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I'm glad to report that Carly is doing well with her food intake since last week, and is already filling out!  The esophagus acid regurgitation has been cut back by 90-95% due to Slippery Elm. Thank you all who offered feedback & support.  Now on to the next issue.

Acril Lick Granuloma - She has a rather raw one on her right front lower leg - We have tried covering it, Sudocrem, Aloe Vera gel, a course of antio-biotics and nothing has stopped it - She is now favoring her leg, and limping at times.  Any suggestions either Holistic in nature, or traditional medical - The girl is having a tough time lately!!

Thanks for any advice, suggestions, etc.

Tom

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Glad Carly has responded well to the Slippery Elm treatment.....Acril lick granuloma can be more of a psychological problem (stress, anxiety) than a actual health problem Tom.  One of of my girls was licking her pad as though her life depended on it.  The more I tried to stop her licking it, the more she went for it!  She was enjoying the extra bit of attention she was receiving when she chewed and licked at her foot.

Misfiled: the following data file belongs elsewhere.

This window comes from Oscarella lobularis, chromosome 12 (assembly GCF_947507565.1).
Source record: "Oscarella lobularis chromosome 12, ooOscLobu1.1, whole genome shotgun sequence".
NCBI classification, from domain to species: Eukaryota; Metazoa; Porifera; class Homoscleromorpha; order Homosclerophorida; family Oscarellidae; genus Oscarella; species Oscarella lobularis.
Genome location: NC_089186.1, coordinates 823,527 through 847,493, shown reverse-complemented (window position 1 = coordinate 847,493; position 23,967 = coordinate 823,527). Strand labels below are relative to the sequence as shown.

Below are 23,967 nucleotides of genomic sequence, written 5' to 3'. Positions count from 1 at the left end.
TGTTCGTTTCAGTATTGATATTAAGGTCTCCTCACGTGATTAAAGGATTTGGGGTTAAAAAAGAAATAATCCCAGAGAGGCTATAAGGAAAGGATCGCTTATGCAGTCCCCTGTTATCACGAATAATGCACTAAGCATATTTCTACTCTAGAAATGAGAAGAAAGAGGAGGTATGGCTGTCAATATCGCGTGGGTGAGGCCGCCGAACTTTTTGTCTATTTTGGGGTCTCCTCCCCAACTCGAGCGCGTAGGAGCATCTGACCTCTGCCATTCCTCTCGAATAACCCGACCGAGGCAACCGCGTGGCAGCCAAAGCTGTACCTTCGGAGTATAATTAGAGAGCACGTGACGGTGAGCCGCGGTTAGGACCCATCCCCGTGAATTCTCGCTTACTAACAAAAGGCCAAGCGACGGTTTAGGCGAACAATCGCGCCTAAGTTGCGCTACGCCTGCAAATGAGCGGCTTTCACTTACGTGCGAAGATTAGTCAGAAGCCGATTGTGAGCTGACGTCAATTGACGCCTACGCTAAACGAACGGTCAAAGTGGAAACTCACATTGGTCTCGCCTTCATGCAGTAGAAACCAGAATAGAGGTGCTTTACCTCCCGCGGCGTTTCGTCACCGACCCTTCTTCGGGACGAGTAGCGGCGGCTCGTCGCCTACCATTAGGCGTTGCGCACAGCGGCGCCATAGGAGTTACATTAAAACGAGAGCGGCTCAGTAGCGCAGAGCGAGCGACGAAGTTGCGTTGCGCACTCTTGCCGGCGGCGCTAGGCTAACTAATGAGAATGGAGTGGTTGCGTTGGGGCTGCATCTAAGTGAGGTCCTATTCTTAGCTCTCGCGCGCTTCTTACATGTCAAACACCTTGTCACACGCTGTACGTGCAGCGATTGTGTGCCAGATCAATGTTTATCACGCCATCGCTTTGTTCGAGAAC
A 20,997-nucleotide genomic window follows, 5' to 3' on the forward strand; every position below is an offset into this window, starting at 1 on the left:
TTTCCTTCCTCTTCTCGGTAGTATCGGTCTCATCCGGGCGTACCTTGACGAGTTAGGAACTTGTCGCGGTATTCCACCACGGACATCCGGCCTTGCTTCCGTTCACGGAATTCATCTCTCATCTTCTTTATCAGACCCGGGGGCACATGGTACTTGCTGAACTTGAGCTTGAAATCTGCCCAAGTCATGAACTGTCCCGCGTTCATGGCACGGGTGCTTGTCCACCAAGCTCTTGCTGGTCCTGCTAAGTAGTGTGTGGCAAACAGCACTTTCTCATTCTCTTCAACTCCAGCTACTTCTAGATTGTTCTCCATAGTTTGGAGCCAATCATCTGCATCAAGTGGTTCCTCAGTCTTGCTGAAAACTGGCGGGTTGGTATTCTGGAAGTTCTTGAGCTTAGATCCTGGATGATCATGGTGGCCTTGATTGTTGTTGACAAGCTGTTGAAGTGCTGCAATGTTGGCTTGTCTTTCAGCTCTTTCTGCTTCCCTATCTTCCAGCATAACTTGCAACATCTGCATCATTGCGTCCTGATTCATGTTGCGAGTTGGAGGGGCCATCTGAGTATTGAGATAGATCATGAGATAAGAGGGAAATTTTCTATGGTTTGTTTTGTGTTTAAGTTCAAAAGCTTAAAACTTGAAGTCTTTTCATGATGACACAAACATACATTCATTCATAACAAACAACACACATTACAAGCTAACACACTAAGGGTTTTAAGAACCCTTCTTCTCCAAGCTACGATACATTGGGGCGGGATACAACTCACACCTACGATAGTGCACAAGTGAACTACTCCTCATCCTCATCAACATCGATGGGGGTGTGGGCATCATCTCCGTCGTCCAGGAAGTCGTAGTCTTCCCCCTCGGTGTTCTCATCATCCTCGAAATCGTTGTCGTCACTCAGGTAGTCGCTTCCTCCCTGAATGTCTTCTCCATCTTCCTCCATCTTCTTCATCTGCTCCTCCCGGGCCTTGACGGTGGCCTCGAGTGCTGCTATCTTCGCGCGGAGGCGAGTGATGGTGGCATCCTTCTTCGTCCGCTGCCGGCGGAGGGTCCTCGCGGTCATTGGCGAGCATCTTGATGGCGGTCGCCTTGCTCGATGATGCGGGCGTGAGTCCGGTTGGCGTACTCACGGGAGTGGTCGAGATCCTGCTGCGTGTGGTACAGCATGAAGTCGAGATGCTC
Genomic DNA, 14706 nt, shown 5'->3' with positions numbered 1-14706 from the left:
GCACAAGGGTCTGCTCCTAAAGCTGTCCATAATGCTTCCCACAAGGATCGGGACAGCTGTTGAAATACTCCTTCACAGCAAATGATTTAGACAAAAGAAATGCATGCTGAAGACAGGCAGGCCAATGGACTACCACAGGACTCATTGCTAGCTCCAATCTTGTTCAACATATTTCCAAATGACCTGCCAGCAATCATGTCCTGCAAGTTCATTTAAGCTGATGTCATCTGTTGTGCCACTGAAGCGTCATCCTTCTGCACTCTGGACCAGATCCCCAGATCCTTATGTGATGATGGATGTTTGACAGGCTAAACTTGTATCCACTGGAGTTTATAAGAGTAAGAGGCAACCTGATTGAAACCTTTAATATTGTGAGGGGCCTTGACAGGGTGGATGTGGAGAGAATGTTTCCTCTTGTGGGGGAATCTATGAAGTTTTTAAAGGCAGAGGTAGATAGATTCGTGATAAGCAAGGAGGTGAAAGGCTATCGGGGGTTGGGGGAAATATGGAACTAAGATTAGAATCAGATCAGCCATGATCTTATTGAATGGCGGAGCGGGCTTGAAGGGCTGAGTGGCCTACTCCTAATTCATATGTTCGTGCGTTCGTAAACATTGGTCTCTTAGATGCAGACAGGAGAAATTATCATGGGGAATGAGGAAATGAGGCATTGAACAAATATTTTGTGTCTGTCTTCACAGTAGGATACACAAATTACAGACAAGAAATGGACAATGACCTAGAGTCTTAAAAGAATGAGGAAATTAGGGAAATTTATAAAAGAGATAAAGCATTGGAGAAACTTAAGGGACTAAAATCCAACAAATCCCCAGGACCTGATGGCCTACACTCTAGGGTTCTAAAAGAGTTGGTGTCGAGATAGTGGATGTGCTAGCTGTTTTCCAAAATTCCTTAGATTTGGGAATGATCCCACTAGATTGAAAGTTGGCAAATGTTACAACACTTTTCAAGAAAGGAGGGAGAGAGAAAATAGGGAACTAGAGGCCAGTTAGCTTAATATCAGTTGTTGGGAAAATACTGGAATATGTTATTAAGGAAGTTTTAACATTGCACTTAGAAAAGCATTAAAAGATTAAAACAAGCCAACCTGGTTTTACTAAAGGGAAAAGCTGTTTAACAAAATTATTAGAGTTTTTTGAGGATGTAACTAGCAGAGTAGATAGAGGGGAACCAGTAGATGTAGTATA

I decided to ignore her behaviour and just do something about it so I soaked a cotton wool pad in Povidone Iodene and then wrapped a bandage round her foot.  I alternated the iodene with Otodex skin cream for the 3-4 weeks and it has healed well and she has stopped trying to chew on it.  Don't know if it will work with your girl but worth a try.

Has she had lick granuloma's before Tom?

If not, could the cause of her licking be a allergy to something you are feeding her since her problem with acid reflux?

Also, you could try putting a dressing covered with Homeopathic Arnica Gel over the wound and see if that helps.

I don't like to use the Elizabethan (lampshade) collars on my dogs, I bought a thing off Ebay which is like a wide collar which you have to pump up, it slides over the dogs head and stops them from being able to reach wounds etc..more practical and less stressful for the dog.

Hi Torie ~ Thanks for the suggestions ~ The acril lick has been present for well over a year, and she is obsessed with it - I have taken your advice, stopped reprimanding her for licking, and have resorted to Sudocrem, with a wrap for at least an hour to let it set in.  It really worked wonders this past summer for a skin condition, so I'll try it for now.  There is a company here in the States, www.dogleggs.com, that sells custom made breathable  rehab/therapeutic leg covers that the dog must wear for up to 3 weeks; to be used in conjunction with behavioral modification, and whatever medication/ointment you might choose - apparently it works well, so I might try one of these if things don't get better.  As for the collars, she'll have no part of them, so I just monitor her.  I'm trying to determine the stress/anxiety issue, as she has one of the most superlative dog lives one can imagine, so I'm thrown for a loss as to what she is stressed/anxious about!!  It's patience and perseverance that is required with these lick issues!!